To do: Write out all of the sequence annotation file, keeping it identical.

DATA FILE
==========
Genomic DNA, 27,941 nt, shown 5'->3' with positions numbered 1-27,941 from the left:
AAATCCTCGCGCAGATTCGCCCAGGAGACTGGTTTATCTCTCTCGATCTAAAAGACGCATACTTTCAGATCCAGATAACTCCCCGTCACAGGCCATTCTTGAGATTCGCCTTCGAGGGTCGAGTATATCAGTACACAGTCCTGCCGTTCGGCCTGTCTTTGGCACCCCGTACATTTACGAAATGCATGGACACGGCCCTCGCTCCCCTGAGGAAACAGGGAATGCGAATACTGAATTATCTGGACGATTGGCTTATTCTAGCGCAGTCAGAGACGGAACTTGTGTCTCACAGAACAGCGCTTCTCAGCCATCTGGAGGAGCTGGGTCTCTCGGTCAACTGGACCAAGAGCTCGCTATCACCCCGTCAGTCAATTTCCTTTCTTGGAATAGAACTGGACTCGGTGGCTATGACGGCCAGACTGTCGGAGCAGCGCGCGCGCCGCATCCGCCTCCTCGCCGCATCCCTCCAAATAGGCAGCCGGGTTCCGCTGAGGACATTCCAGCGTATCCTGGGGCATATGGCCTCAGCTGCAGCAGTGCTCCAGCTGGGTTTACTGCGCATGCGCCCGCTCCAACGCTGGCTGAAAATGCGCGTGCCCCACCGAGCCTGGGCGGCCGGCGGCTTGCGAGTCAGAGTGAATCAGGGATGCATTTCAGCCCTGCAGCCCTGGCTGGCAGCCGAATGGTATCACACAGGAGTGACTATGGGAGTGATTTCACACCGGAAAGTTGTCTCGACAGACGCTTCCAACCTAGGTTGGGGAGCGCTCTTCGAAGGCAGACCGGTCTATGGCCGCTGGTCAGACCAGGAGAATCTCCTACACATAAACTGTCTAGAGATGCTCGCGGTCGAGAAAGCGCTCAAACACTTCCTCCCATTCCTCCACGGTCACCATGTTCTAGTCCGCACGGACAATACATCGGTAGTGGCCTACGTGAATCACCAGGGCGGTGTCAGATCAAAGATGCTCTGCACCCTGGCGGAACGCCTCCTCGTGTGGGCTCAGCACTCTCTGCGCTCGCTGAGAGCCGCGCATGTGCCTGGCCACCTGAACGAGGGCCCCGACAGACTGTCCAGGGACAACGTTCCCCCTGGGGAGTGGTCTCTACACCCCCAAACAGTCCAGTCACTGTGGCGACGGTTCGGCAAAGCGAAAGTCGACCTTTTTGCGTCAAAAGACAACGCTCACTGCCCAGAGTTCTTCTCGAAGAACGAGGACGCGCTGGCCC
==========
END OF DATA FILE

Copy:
Genomic DNA, 27,941 nt, shown 5'->3' with positions numbered 1-27,941 from the left:
AAATCCTCGCGCAGATTCGCCCAGGAGACTGGTTTATCTCTCTCGATCTAAAAGACGCATACTTTCAGATCCAGATAACTCCCCGTCACAGGCCATTCTTGAGATTCGCCTTCGAGGGTCGAGTATATCAGTACACAGTCCTGCCGTTCGGCCTGTCTTTGGCACCCCGTACATTTACGAAATGCATGGACACGGCCCTCGCTCCCCTGAGGAAACAGGGAATGCGAATACTGAATTATCTGGACGATTGGCTTATTCTAGCGCAGTCAGAGACGGAACTTGTGTCTCACAGAACAGCGCTTCTCAGCCATCTGGAGGAGCTGGGTCTCTCGGTCAACTGGACCAAGAGCTCGCTATCACCCCGTCAGTCAATTTCCTTTCTTGGAATAGAACTGGACTCGGTGGCTATGACGGCCAGACTGTCGGAGCAGCGCGCGCGCCGCATCCGCCTCCTCGCCGCATCCCTCCAAATAGGCAGCCGGGTTCCGCTGAGGACATTCCAGCGTATCCTGGGGCATATGGCCTCAGCTGCAGCAGTGCTCCAGCTGGGTTTACTGCGCATGCGCCCGCTCCAACGCTGGCTGAAAATGCGCGTGCCCCACCGAGCCTGGGCGGCCGGCGGCTTGCGAGTCAGAGTGAATCAGGGATGCATTTCAGCCCTGCAGCCCTGGCTGGCAGCCGAATGGTATCACACAGGAGTGACTATGGGAGTGATTTCACACCGGAAAGTTGTCTCGACAGACGCTTCCAACCTAGGTTGGGGAGCGCTCTTCGAAGGCAGACCGGTCTATGGCCGCTGGTCAGACCAGGAGAATCTCCTACACATAAACTGTCTAGAGATGCTCGCGGTCGAGAAAGCGCTCAAACACTTCCTCCCATTCCTCCACGGTCACCATGTTCTAGTCCGCACGGACAATACATCGGTAGTGGCCTACGTGAATCACCAGGGCGGTGTCAGATCAAAGATGCTCTGCACCCTGGCGGAACGCCTCCTCGTGTGGGCTCAGCACTCTCTGCGCTCGCTGAGAGCCGCGCATGTGCCTGGCCACCTGAACGAGGGCCCCGACAGACTGTCCAGGGACAACGTTCCCCCTGGGGAGTGGTCTCTACACCCCCAAACAGTCCAGTCACTGTGGCGACGGTTCGGCAAAGCGAAAGTCGACCTTTTTGCGTCAAAAGACAACGCTCACTGCCCAGAGTTCTTCTCGAAGAACGAGGACGCGCTGGCCC